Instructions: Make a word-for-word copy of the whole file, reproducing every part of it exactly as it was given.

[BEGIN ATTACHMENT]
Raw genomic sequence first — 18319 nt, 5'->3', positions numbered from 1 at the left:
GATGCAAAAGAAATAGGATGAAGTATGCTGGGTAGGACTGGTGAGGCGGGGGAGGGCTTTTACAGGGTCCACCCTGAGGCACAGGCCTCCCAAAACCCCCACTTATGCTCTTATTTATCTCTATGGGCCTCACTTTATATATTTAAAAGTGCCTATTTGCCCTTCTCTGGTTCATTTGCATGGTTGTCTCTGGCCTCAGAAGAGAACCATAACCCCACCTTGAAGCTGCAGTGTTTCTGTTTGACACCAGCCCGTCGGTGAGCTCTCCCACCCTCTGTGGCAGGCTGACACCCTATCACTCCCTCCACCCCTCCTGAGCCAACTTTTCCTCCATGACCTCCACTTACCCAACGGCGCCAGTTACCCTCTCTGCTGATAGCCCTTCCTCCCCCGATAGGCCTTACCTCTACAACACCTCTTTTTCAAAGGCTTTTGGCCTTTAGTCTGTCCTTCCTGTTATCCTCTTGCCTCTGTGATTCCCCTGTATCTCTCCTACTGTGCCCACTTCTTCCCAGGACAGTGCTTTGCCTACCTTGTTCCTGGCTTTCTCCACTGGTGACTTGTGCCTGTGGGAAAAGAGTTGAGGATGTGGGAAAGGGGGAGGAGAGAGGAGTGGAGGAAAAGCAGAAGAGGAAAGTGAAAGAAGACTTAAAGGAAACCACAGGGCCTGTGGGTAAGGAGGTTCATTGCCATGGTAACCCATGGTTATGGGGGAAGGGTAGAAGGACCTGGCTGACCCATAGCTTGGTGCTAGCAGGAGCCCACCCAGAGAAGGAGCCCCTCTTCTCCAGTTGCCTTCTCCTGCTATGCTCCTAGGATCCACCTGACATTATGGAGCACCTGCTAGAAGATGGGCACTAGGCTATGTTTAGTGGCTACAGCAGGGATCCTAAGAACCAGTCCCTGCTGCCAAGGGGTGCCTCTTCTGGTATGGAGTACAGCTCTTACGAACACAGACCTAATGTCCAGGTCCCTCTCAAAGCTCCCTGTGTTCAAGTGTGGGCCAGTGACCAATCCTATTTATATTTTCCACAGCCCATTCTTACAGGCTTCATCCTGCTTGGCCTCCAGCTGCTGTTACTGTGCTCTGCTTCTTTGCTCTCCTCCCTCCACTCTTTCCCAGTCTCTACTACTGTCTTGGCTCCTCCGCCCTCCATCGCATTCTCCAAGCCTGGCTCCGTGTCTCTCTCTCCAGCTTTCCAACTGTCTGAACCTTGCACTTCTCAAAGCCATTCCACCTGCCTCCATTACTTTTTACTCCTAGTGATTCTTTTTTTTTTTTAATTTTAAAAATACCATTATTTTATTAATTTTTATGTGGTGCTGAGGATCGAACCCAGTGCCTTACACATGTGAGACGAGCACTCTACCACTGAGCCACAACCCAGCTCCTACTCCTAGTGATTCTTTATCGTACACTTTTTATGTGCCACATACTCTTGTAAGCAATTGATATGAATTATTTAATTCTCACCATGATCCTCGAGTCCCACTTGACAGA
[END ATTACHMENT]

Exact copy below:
Raw genomic sequence first — 18319 nt, 5'->3', positions numbered from 1 at the left:
GATGCAAAAGAAATAGGATGAAGTATGCTGGGTAGGACTGGTGAGGCGGGGGAGGGCTTTTACAGGGTCCACCCTGAGGCACAGGCCTCCCAAAACCCCCACTTATGCTCTTATTTATCTCTATGGGCCTCACTTTATATATTTAAAAGTGCCTATTTGCCCTTCTCTGGTTCATTTGCATGGTTGTCTCTGGCCTCAGAAGAGAACCATAACCCCACCTTGAAGCTGCAGTGTTTCTGTTTGACACCAGCCCGTCGGTGAGCTCTCCCACCCTCTGTGGCAGGCTGACACCCTATCACTCCCTCCACCCCTCCTGAGCCAACTTTTCCTCCATGACCTCCACTTACCCAACGGCGCCAGTTACCCTCTCTGCTGATAGCCCTTCCTCCCCCGATAGGCCTTACCTCTACAACACCTCTTTTTCAAAGGCTTTTGGCCTTTAGTCTGTCCTTCCTGTTATCCTCTTGCCTCTGTGATTCCCCTGTATCTCTCCTACTGTGCCCACTTCTTCCCAGGACAGTGCTTTGCCTACCTTGTTCCTGGCTTTCTCCACTGGTGACTTGTGCCTGTGGGAAAAGAGTTGAGGATGTGGGAAAGGGGGAGGAGAGAGGAGTGGAGGAAAAGCAGAAGAGGAAAGTGAAAGAAGACTTAAAGGAAACCACAGGGCCTGTGGGTAAGGAGGTTCATTGCCATGGTAACCCATGGTTATGGGGGAAGGGTAGAAGGACCTGGCTGACCCATAGCTTGGTGCTAGCAGGAGCCCACCCAGAGAAGGAGCCCCTCTTCTCCAGTTGCCTTCTCCTGCTATGCTCCTAGGATCCACCTGACATTATGGAGCACCTGCTAGAAGATGGGCACTAGGCTATGTTTAGTGGCTACAGCAGGGATCCTAAGAACCAGTCCCTGCTGCCAAGGGGTGCCTCTTCTGGTATGGAGTACAGCTCTTACGAACACAGACCTAATGTCCAGGTCCCTCTCAAAGCTCCCTGTGTTCAAGTGTGGGCCAGTGACCAATCCTATTTATATTTTCCACAGCCCATTCTTACAGGCTTCATCCTGCTTGGCCTCCAGCTGCTGTTACTGTGCTCTGCTTCTTTGCTCTCCTCCCTCCACTCTTTCCCAGTCTCTACTACTGTCTTGGCTCCTCCGCCCTCCATCGCATTCTCCAAGCCTGGCTCCGTGTCTCTCTCTCCAGCTTTCCAACTGTCTGAACCTTGCACTTCTCAAAGCCATTCCACCTGCCTCCATTACTTTTTACTCCTAGTGATTCTTTTTTTTTTTTAATTTTAAAAATACCATTATTTTATTAATTTTTATGTGGTGCTGAGGATCGAACCCAGTGCCTTACACATGTGAGACGAGCACTCTACCACTGAGCCACAACCCAGCTCCTACTCCTAGTGATTCTTTATCGTACACTTTTTATGTGCCACATACTCTTGTAAGCAATTGATATGAATTATTTAATTCTCACCATGATCCTCGAGTCCCACTTGACAGA